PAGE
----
As a pet owner, you know that your pet is an important member in your family. That’s why it’s important to be prepared for any emergency situation with some basic knowledge of pet CPR and first aid. Knowing what to do in case of an emergency could be the difference between life and death for your beloved pet. Let's break down how to provide basic pet CPR and first aid for your pup.
Pet CPR is an excellent skill to possess as a pet owner, as it can help save your furry friend’s life if he or she stops breathing or has no pulse. To begin, make sure you have gloves on before touching your pet. Then, use two fingers to check for a pulse at the inside of their hind leg near the thigh bone. If there is no pulse, you will need to start chest compressions immediately (see below). If you do feel a pulse, move on to administering rescue breaths. Place your mouth over the nose of your pup and blow air into his or her nostrils until you see his or her chest rise (about one full second). After each breath, check for pulses again continuously until help arrives.
If there is no pulse present in your pup when checking the inside of their hind leg near the thigh bone, then chest compressions must be administered immediately. Place one hand over the other and place them both on top of the ribcage behind their heart—this is where you will apply pressure when performing chest compressions. Push down firmly but not too hard; about 1/3-1/2 of the depth of their chest should do it—and release quickly so that blood can flow back into their heart chamber during that brief respite between pressures/pushes. Perform this 30 times at about 100-120 presses per minute. You may also find it helpful to practice on a stuffed animal with fur similar to that of your pup so that you are comfortable with proper technique if an emergency arises!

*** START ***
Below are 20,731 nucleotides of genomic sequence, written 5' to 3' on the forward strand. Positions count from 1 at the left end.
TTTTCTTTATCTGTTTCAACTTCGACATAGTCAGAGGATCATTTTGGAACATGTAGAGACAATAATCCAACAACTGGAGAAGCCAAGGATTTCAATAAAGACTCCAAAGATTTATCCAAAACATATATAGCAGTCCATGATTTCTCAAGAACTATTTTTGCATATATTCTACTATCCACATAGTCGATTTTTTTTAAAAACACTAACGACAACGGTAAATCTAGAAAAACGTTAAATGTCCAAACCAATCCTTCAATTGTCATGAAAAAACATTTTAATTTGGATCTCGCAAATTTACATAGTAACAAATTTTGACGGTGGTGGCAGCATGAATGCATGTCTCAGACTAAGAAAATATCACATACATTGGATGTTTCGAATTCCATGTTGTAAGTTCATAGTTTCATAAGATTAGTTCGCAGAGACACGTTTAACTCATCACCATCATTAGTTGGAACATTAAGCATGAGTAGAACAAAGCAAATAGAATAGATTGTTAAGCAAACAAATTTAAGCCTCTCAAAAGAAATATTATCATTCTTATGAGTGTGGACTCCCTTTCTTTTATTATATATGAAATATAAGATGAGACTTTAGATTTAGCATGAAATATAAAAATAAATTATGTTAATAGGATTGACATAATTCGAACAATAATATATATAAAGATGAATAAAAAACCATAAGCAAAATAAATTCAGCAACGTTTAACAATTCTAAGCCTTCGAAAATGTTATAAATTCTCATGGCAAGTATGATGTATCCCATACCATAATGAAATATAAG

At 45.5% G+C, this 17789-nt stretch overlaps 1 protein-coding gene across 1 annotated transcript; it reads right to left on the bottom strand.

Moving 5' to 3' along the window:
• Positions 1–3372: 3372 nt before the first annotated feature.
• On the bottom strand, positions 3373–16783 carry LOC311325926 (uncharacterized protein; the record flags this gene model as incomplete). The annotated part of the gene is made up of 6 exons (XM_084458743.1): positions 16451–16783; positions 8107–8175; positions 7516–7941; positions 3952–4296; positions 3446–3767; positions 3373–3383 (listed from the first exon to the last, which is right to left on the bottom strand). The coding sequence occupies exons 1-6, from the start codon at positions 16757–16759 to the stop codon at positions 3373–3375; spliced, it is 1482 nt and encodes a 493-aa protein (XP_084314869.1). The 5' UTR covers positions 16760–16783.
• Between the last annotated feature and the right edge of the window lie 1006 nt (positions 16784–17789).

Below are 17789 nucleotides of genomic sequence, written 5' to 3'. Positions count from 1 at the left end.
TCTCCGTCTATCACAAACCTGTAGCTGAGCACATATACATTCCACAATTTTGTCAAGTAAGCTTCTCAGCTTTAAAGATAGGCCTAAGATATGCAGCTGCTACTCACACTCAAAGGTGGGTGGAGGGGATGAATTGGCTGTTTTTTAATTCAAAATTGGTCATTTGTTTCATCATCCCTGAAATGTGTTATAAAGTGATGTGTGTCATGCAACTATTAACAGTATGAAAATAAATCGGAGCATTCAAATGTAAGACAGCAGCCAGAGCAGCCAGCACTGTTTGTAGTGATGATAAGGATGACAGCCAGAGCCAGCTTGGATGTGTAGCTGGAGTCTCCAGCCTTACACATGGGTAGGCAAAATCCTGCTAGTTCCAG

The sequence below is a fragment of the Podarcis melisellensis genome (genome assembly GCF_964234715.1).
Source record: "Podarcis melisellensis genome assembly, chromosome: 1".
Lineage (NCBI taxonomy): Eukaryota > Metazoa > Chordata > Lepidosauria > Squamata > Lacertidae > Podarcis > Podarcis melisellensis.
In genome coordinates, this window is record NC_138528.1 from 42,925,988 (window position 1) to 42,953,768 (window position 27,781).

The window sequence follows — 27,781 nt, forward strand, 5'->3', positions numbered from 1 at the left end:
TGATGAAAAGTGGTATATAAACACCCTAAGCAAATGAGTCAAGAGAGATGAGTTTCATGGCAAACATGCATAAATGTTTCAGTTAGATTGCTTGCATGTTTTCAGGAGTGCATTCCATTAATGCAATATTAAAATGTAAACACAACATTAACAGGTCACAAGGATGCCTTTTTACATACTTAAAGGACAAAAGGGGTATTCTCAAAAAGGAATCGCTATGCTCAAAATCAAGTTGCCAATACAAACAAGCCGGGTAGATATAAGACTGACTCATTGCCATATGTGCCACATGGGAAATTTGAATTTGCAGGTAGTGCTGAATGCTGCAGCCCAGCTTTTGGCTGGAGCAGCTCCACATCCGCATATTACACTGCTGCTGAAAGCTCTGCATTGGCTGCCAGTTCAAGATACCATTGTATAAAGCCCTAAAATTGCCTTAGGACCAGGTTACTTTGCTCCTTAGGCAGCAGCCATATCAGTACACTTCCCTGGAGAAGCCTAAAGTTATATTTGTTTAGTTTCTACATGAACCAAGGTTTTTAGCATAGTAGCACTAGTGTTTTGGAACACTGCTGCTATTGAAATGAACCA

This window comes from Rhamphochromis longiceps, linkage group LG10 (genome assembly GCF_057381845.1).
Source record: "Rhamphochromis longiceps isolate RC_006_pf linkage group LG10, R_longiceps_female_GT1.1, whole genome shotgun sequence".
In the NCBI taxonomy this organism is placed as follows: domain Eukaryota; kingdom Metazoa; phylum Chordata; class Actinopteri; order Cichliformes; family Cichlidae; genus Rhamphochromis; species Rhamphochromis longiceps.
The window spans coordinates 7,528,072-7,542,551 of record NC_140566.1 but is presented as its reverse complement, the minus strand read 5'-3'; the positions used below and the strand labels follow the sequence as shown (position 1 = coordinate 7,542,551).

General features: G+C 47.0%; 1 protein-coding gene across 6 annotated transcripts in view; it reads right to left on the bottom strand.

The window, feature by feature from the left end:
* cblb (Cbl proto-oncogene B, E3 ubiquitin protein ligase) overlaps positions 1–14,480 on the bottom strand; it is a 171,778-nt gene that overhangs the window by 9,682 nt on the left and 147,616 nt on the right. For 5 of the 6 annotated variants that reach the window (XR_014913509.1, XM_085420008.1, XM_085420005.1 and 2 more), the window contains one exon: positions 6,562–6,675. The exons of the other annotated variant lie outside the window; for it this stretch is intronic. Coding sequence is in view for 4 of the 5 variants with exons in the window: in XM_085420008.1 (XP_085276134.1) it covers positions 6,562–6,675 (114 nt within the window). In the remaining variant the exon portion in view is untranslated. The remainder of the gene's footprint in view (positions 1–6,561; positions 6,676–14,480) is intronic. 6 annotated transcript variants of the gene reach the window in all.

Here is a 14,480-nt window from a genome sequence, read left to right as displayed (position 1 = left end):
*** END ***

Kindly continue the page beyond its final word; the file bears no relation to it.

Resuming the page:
In addition to knowing CPR, there are many other first aid skills that all dog owners should be aware of including wound care, heatstroke treatment, and more! For any wound care needed such as cuts or scrapes, flush with clean water and pat dry with a clean cloth before applying an antibacterial ointment and gauze wrap as needed depending on severity. If possible, bring them into a vet soon after any injury occurs so they can assess further needs such as stitches or medication if necessary. Also know how to identify signs of heat stroke which include restlessness & excessive panting in hot environments; move them somewhere cool like indoors with air conditioning or place cool towels around their body until they begin cooling off naturally (no ice!). Again, visit a vet if heat stroke persists even after cooling off efforts have been made by you.
Being prepared ahead of time is key when it comes to providing basic pet CPR and first aid in case of an emergency situation with your pup! Knowing these techniques could potentially save their life—so make sure you take some time now just to familiarize yourself with what steps should be taken in case something happens unexpectedly down the line!Check with your local Woofie's team to inquire when they might be hosting the next community pet CPR class so you can attend and get practical experience on the above tips. From all of us at Woofie's, we care about the wellbeing of your pet, both in and out of our care, and wish you and your furry friends health and happiness!